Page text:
THE UNDERLYING significance of the mitzvah of bringing bikurim - the first ripe fruits - is summarized in a short passage which he who brought them into the Temple was required to recite. "And now, behold, I have brought the first of the soil which Thou, O Lord, hast given me" (Deut. 26: 10).

Our sages read profound meanings into three crucial Hebrew words in the declaration. The word ve-atah is interpreted as miyad, meaning immediately. Miyad has a powerful sense of urgency about it. It implies that one must not delay to bring bikurim, for when fruits lose their freshness, when bikurim become stale, they are no longer fit to be brought before the altar of God.

This thought should be stressed constantly. If one wishes to bring bikurim, if he sincerely desires to make a contribution to the needs of one's community and people, one ought to do it miyad - with dispatch. One should not procrastinate and wait until old age, when he will go to Shule to escape loneliness and boredom. One should appropriate some precious minutes today, now when one is still young, vibrant and fresh.

The second word in that phrase is hineh - behold. The rabbis interpret that word as meaning besimcha - with joy. One must bring bikurim with a happy heart, with feelings of joy.

How pertinent is this rabbinic comment for us today! There was a time, and that not long ago, when Judaism in all its manifestations was a source of solace and joy to the Jew. He exulted in the performance of mitzvot and derived pleasure from studying Torah. Who can properly describe the happiness of the talmid chacham in the bet ha-midrash when he discovered a new meaning in a difficult text or a new thought in an obscure verse? Who can gauge the joy of the Jewish housewife when, after saving pennies for the Sabbath or festival, managed to prepare delectable dishes for her loved ones?

Some of us still cherish the fond memory of the first day we were taken to Cheder. With what pride the parents wrapped us in a large talit and brought us to the Jewish school! Their eyes beamed with tears of joy at the sight of their little son being introduced to the magical world of the aleph-bet. There was simchah - true delight and happiness.

How many sermons have to be preached and how much literature must be published these days until parents consent to enroll their children and give them the barest Jewish education! Alas, knowledge of Torah has been reduced to a necessary burden instead of a source of simchah.

The entire range of Jewish life was once permeated with a profound sense of serenity and joy in compliance with the words of the Psalmist, "Serve the Lord with joy; come before Him with song" (Ps. 100:2). There was pride and hitlahavut in the hearts of our people. But how is it with us now? Even a superficial examination will reveal that we have lost the art of worshipping God with joy; that by-and-large we discharge our religious obligations mechanically - in a perfunctory manner. That is why many people cry, es iz shver tzu zein a yid, that Judaism is a burden and an oppressive yoke; that is why Judaism is no longer a source of simchah but has become a dirge. I shall not speak of those who turn to religion only in moments of sorrow, bereavement, and despair. But even those who do participate in Jewish activities and observances do so without real simchah or thrill.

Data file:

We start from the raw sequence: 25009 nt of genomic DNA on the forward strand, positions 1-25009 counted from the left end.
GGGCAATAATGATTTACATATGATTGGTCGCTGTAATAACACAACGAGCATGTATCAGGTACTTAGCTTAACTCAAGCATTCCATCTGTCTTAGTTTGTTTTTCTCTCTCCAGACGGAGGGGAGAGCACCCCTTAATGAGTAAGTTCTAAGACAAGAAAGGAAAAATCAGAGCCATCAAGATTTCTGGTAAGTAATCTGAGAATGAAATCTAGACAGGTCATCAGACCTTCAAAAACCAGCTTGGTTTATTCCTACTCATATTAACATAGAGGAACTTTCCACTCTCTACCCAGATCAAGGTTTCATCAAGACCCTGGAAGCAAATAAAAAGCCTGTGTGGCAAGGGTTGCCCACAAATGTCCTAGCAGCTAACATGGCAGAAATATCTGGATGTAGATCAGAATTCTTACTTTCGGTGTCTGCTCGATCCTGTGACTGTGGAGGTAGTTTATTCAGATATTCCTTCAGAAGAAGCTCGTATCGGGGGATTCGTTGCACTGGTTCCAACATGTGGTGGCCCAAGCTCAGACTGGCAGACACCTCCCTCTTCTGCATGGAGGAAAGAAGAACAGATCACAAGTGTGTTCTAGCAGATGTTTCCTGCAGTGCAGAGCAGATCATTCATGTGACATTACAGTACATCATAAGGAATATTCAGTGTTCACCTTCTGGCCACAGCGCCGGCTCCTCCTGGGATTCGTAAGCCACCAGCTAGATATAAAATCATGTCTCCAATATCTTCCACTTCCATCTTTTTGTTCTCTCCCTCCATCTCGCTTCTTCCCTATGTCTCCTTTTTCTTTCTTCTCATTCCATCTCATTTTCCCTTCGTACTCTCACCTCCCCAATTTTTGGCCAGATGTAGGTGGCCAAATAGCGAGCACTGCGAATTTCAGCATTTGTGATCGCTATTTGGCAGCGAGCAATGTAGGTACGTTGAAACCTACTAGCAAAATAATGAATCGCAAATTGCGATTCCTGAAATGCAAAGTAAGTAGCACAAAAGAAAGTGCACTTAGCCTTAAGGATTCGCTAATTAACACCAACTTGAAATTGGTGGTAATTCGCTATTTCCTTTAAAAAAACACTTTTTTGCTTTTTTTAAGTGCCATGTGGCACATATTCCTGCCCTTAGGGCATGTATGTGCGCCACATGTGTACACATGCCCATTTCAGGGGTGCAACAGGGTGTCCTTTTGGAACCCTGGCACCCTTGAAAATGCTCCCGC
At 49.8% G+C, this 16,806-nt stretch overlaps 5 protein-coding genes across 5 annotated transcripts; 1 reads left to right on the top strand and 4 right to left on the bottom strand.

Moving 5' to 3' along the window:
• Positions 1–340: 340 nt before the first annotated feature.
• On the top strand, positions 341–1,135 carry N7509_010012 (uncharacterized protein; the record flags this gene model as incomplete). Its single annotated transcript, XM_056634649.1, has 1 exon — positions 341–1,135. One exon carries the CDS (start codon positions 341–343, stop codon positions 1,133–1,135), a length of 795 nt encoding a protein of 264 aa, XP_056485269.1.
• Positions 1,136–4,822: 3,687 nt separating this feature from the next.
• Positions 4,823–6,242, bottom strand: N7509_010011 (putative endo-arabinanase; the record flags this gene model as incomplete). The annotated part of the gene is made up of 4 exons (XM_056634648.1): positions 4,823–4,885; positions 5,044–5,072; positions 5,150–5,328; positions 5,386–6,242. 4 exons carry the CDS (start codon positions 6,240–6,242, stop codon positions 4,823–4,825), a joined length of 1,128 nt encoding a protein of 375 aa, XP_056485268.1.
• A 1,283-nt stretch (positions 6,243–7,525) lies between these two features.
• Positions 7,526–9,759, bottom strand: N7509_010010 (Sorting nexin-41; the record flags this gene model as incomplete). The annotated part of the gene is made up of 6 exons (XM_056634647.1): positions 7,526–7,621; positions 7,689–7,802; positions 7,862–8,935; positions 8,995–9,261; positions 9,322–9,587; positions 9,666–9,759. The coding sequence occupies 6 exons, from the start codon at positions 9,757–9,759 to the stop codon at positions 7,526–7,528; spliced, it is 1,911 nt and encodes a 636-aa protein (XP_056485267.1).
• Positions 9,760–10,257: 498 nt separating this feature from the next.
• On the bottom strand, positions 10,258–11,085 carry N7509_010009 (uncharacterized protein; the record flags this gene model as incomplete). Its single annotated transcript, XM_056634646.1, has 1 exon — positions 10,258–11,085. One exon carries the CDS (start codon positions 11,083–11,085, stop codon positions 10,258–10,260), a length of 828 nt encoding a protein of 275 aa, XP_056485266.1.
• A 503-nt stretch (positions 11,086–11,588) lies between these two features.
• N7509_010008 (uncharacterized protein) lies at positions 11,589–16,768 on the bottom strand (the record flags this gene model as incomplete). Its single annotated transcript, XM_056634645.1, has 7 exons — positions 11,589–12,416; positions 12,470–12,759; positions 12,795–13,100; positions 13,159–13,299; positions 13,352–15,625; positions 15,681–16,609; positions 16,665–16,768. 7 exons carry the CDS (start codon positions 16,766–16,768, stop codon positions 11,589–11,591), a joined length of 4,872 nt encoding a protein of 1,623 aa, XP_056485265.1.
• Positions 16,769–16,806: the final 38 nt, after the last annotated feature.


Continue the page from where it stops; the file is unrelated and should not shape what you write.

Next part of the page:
What are the usual complaints that one hears these days? "The services are too long; the Sabbaths and Holidays involve hardship and sacrifice." These and other gripes are the result of lack of happiness in living up to the commandments of the Torah.

The greatest compliment we pay an American Jew is that he is a shomer shabos, which stresses the economic sacrifice that Sabbath observance entails - and, of course, it does. But why do we not consider the happiness that it provides for him and his family? Why do we fail to affirm the historic truth that more than the Jew kept the Sabbath, the Sabbath kept the Jew?

There is yet a third requisite for bringing bikurim that is expressed in the word heveti - "I brought." The sages say that the word means misheli "from me." The bikurim that the Jew brings to the Temple must be his own.

We are witnessing these days a new and alien concept of Judaism. For lack of a better phrase, it is referred to as "Judaism by proxy." There are those who respect the tenets of our Faith, and some even claim that they love the Jewish way of life, but they prefer that others should observe and perform for them. They delegate the rabbi to study for them, the cantor to pray for them, and the sexton to say kaddish and observe yahrzeit for them. This is not misheli.

The other day a man bemoaned the fact that in the section he would like to move to there is no synagogue, and he therefore cannot locate there. When I complimented him for his forethought and care, he reassured me by saying, "Rabbi, please don't get me wrong. I don't need a synagogue for myself. It is for my old father that I need it."

Misheli has yet another connotation. It implies that when we bring bikurim we ought to give until we feel it. We must learn to give even when we have to deny some needs or pleasures to ourselves, until "we feel the pinch" in giving.

Let us take the message of miyad, besirnchah, and misheli to heart, and our bikurim will bring us a life of serenity and joy. Amen.

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